So it was around that time you started arranging for other artists?
Yes. As soon as I started working as an arranger, I did the musical direction for Marlene’s show É a Maior, which later became a live album. Also around that time, Paulinho Tapajós, who was a songwriter partner of mine, was hired by Philips, and I started producing and arranging with him. I did arrangements for O Terço’s first record, for the people at TV Record, everything. And everything I did turned out good. Ivan Lins’s first record, Agora, came out around that time, and it sold 90,000 copies! Nobody sold that much then; it was bliss. After that, in ’71, I was hired to work as an arranger at TV Globo, in the Som Livre Exportação show. Then I wrote for everyone. I even wrote arrangements for Nelson Golçalves to sing “Corcovado” and “Insensatez.” [laughs]
Then you started playing with and arranging for Ivan Lins…
I was the musical director and played electric guitar.
Did you help create that soul style he had in his first record, 1970’s Agora?
We had to create a style for him. But no one invented anything—he already sang in that husky way. He liked to sing like that. Later, he started saying that was too much, but he liked it. He sang like that because he loved soul. That’s a macho record—all shouted, loud, with screaming brass following. [laughs]
Soul music was a big thing for Brazilian music then?
Tim Maia was already big. Ivan himself sold a lot with that first record. It has “Madalena,” “O Amor é Meu País,” “Salve, Salve,” “Agora.” It’s a strong soul record.
But that didn’t last.
There was a “let’s change it all” moment for his second record, Deixa o Trem Seguir. Then we did everything differently, and it didn’t sell. Everyone who had bought his first record wanted to hear more of the same, and by then we had lots of strings, different kinds of music. There was only a couple of songs in the same style, like “Me Deixa em Paz.” Then, since it didn’t happen, Ivan left PolyGram. He was recording for Forma, which belonged to Philips. He went to RCA and did the Modo Livre record, and, by then, it was a whole new thing. He says he didn’t like to sing that way anymore. In reality, it was a trend. Only Tim Maia kept on doing it, because he was the real thing. Ivan was more of an intellectual type, had a chemistry engineering diploma, well-centered, came from a good family.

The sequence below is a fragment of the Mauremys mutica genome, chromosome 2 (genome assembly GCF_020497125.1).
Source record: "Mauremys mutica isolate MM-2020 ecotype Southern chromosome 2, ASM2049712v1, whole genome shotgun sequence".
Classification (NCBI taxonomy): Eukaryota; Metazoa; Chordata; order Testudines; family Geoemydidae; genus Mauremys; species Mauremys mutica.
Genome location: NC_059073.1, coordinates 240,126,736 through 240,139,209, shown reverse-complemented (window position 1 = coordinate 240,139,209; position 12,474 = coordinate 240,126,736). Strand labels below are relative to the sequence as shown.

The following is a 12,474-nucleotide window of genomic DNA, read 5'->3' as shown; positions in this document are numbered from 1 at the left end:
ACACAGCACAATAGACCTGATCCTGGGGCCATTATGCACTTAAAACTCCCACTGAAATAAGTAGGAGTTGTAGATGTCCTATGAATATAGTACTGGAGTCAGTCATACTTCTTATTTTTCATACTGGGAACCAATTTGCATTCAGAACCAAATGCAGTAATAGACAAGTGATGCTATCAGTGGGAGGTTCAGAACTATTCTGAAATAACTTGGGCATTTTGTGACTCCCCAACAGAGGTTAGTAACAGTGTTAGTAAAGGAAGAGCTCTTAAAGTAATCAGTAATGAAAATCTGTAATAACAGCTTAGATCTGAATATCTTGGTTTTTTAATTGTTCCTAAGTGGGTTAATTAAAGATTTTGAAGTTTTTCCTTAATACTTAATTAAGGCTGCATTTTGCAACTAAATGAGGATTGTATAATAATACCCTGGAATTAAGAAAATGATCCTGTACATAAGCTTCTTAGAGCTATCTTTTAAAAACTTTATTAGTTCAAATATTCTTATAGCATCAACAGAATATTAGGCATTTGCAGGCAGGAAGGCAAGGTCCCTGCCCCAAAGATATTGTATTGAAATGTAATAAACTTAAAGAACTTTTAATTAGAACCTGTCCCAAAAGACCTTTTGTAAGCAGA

Your record doesn’t sound like anything else being done in Brazil at the time. How did it come together?
I was producing and arranging for Célia, who was on Continental Records. Then the people from the label asked me to do my own record. At first I didn’t want to—I’m a composer, not a singer.
Did they ask for something specific, or did they just let you do whatever you wanted?
There were no demands. At the time, I was doing lots of arrangements for different people and had a lot of prestige as an arranger. I told them that if I was to do it, I’d do everything my way, and they were up for it. So it was a record with a big production. I did everything I wanted to. It had many different musicians and sounds. I used twenty strings and brass, flutes, percussion. Many great musicians played on it, musicians that at the time weren’t famous but are very well known nowadays, like Paulo Moura, Nivaldo Ornellas, Paulinho Trompete, Toninho Horta, Hélio Delmiro, Pascoal Meirelles, Robertinho Silva, Luiz Alves, Maciel at the trombone, Aloísio Milanês, the singer Célia.
And it also had one of the first synthesizers in Brazil.
I think it was the first synthesizer we ever had in Brazil. It didn’t have a keyboard, only pins. It was a suitcase. You just programmed the pins at the plugboard and got lots of sound effects. I used that in the song “Caboclo,” for instance. I also added a phaser in the strings to create a mood, in songs such as “Na Boca do Sol” and “Dedicada a Ela.” People who are into electronic music love this record for these effects. That synthesizer belonged to Luiz Paulo Simas, who used to play in a rock group called Vímana. He was kind of a hippie character, very smart, very interested in things, from a nice family, used to live in Ipanema. He had just bought that synth and used it very little. I think my record was one of the first times he ever recorded with it. When he got it, he showed it to me, and I loved it. It was very modern; I wanted that on my record.
You also had Pedro Sorongo on percussion, right?
We had two percussionists: Robertinho Silva and Pedro Sorongo. Sorongo was a milestone in Brazilian percussion—he invented lots of instruments. His name was Pedro dos Santos, but people called him Pedro Sorongo because he had invented the sorongo, which was a series of drums. He didn’t play the sorongo on the record, but he created lots of exotic sounds. He was an exotic character. He created different sounds, little percussion touches that added to it. That’s something that’s magical about this record: things just happened. Even the vocals. “Pelas Sombras” features the singing of Luiz Carlos, who was the drummer for the Dom Salvador Abolição band and, later, for Banda Black Rio. He used to sing a little with Salvador, and I liked his voice, very innocent, very loose. And it sounds like these people who sing the favela funk nowadays.
Who else was on it?